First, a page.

The Concerto, RV 522 follows, in a reading that recalls the heady vigor of Isaac Stern’s early reading with David Oistrakh in the first movement, but with a somewhat crisper tempo. They don’t romanticize the Larghetto e spiritoso as the older soloists tended to do (and the violin soloists here, Daskalakis and Wolfgang Kussmaul, add an occasional ornament, bringing their performance further up to date). The Finale’s a headlong romp in their reading, but still takes advantage of all the opportunities the composer provided for sonorous interaction between the soloists.


Many listeners will recognize the Concerto in E Minor as the Concerto in B Minor for Four Violins from op. 3, transcribed here for violas by Jochen Neurath. Paul Pesthy, Kamila Maslowska, Hans-Joachim Dann, and Emanuel Wieck (the Orchestra’s viola section) take the four parts, bringing what may seem surprising brilliance, considering the lower registers of the violas, to some of the slow movement’s passagework.


The program concludes with another arrangement, this time of an aria from Tito Manlio , transcribed by Iain McPhail for double bass and orchestra. Renger Woelderink serves as the soloist, bringing true operatic sumptuousness and tonal luxuriance to the solo part.


The program as a whole combines vibrant recorded sound with performances that mix tension and relaxation in a way that never sounds derivative or mannered. It should appeal to almost any aficionado of the composer, except perhaps those who have become exclusive proponents of any period’s most fashionable period instrument sonorities. Very strongly recommended.


FANFARE: Robert Maxham
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Works on This Recording

1.
Concerto for 3 Violins in F major, RV 551 by Antonio Vivaldi
Performer:  Satoko Koike (Violin), Sini-Maaria Simonen (Violin), Adrien Iliescu (Violin)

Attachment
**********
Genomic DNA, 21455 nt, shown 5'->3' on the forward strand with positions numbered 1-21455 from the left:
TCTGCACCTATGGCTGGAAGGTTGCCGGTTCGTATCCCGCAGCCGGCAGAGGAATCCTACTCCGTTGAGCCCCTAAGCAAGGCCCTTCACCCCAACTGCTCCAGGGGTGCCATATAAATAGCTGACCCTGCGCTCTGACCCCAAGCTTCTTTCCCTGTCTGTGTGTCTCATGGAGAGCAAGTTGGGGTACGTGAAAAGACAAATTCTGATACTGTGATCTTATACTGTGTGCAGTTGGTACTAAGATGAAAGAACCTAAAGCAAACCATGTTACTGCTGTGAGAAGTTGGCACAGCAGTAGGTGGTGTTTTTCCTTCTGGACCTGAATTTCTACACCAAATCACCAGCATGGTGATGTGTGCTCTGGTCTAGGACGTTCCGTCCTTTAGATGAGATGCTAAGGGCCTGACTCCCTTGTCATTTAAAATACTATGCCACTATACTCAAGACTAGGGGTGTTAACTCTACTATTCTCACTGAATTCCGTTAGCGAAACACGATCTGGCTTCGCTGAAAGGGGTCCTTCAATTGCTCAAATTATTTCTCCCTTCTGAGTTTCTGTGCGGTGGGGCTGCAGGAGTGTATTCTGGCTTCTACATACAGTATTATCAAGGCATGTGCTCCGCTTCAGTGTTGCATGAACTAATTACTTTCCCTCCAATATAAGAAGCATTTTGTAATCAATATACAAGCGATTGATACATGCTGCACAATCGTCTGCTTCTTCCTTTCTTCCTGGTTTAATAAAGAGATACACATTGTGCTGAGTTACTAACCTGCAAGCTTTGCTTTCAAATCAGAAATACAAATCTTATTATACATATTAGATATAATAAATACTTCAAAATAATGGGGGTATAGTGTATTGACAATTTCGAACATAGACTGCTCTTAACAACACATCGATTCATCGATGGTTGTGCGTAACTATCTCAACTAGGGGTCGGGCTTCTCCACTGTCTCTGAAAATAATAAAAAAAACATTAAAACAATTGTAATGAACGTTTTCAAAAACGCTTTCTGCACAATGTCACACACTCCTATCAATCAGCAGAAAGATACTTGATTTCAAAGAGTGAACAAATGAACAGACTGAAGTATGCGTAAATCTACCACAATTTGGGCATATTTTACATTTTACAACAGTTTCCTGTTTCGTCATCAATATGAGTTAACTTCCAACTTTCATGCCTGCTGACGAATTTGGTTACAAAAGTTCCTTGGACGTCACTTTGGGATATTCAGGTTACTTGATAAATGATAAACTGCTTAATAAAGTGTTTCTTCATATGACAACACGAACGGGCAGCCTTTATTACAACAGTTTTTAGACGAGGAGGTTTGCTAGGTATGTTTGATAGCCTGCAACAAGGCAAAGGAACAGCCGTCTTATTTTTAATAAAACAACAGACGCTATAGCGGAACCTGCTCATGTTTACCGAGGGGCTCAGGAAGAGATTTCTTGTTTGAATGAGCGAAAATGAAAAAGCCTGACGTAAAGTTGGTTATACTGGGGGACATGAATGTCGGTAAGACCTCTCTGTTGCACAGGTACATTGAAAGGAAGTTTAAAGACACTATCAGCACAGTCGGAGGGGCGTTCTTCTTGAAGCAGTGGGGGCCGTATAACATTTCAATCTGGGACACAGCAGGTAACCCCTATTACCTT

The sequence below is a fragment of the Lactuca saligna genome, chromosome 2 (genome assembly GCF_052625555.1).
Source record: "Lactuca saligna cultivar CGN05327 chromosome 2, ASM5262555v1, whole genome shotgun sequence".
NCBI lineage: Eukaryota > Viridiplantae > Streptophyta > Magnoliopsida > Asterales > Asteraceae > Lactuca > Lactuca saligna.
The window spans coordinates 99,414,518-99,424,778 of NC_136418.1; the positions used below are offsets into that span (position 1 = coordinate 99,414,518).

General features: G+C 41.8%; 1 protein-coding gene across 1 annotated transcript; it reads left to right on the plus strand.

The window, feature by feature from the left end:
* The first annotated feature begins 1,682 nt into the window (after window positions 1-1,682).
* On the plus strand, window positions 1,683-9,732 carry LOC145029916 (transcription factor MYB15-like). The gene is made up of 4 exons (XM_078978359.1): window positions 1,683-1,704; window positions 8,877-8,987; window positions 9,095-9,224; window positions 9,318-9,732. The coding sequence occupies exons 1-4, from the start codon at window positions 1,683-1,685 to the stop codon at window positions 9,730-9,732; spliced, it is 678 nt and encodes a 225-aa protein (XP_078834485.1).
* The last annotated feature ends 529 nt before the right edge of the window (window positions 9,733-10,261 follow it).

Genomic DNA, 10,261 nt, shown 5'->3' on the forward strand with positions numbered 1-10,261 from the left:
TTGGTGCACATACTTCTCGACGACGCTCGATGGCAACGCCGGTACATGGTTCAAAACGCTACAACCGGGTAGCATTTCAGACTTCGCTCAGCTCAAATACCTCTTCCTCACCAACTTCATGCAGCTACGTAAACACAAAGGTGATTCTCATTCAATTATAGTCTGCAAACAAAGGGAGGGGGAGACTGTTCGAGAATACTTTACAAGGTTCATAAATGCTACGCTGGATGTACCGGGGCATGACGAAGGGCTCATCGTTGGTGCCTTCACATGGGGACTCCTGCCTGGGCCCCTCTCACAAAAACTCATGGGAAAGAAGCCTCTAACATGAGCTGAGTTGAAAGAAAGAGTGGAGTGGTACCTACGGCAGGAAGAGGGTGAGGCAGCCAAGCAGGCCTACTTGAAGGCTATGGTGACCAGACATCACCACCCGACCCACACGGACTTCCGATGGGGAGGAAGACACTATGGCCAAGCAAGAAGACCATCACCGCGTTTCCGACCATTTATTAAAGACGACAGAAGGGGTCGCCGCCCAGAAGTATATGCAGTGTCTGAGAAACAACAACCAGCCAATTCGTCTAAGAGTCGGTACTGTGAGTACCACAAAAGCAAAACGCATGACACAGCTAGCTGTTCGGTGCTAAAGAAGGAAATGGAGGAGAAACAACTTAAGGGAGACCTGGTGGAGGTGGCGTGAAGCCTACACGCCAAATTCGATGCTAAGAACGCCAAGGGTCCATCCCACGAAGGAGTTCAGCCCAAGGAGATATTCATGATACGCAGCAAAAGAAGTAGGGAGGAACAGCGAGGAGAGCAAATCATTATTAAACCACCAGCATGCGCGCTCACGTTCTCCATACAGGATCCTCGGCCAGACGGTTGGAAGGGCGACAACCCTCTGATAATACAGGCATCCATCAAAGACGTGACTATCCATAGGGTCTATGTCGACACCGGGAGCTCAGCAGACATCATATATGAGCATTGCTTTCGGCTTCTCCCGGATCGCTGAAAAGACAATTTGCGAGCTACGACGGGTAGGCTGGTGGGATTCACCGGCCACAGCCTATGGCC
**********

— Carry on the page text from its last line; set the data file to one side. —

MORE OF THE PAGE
Conductor:  Ariadne Daskalakis
Period: Baroque 
Written: Venice, Italy 
Date of Recording: 2012 
Venue:  Evangelishe Kirche, Reutlingen-Gönningen 
Length: 9 Minutes 46 Secs. 
2.
Concerto for Violin and Cello in B flat major, RV 547 by Antonio Vivaldi
Performer:  Ariadne Daskalakis (Violin), Ulrike Eickenbusch (Cello)
Conductor:  Ariadne Daskalakis
Period: Baroque 
Written: Venice, Italy 
Date of Recording: 2012 
Venue:  Evangelishe Kirche, Reutlingen-Gönningen 
Length: 8 Minutes 10 Secs. 
3.
Concerto for 4 Violins in E minor, Op. 3 no 4/RV 550 by Antonio Vivaldi
Performer:  Onur Kestel (Violin), Adriana Coines Escriche (Violin), Malgorzata Krzyminska (Violin),
Klaus von Niswandt (Violin)
Conductor:  Ariadne Daskalakis
Period: Baroque 
Written: 1711; Venice, Italy 
Date of Recording: 2012 
Venue:  Evangelishe Kirche, Reutlingen-Gönningen 
Length: 7 Minutes 21 Secs. 
4.
Concerto for 2 Cellos in G minor, RV 531 by Antonio Vivaldi
Performer:  Nikolaus von Bulow (Cello), Gyorgy Bognar (Cello)
Conductor:  Ariadne Daskalakis
Period: Baroque 
Written: Venice, Italy 
Date of Recording: 2012 
Venue:  Evangelishe Kirche, Reutlingen-Gönningen 
Length: 10 Minutes 31 Secs. 
5.
Concerto for 2 Violins in A minor, Op. 3 no 8/RV 522 by Antonio Vivaldi
Performer:  Ariadne Daskalakis (Violin), Wolfgang Kussmaul (Violin)
Conductor:  Ariadne Daskalakis
Period: Baroque 
Written: 1711; Venice, Italy 
Date of Recording: 2012 
Venue:  Evangelishe Kirche, Reutlingen-Gönningen 
Length: 9 Minutes 46 Secs. 
6.
Concerto for 4 Violins and Cello in B minor, Op. 3 no 10/RV 580 by Antonio Vivaldi
Performer:  Hans Joachim Dann (Viola), Paul Pesthy (Viola), Emanuel Wieck (Viola),
Kamila Maslowska (Viola)
Conductor:  Ariadne Daskalakis
Period: Baroque 
Written: 1711; Venice, Italy 
Date of Recording: 2012 
Venue:  Evangelishe Kirche, Reutlingen-Gönningen 
Length: 9 Minutes 30 Secs. 
7.
Tito Manlio, RV 778: Aria. Il figlio, il reo by Antonio Vivaldi
Performer:  Renger Woelderink (Double Bass)
Conductor:  Ariadne Daskalakis
Period: Baroque 
Written: 1720; Italy 
Date of Recording: 2012 
Venue:  Evangelishe Kirche, Reutlingen-Gönningen 
Length: 4 Minutes 14 Secs.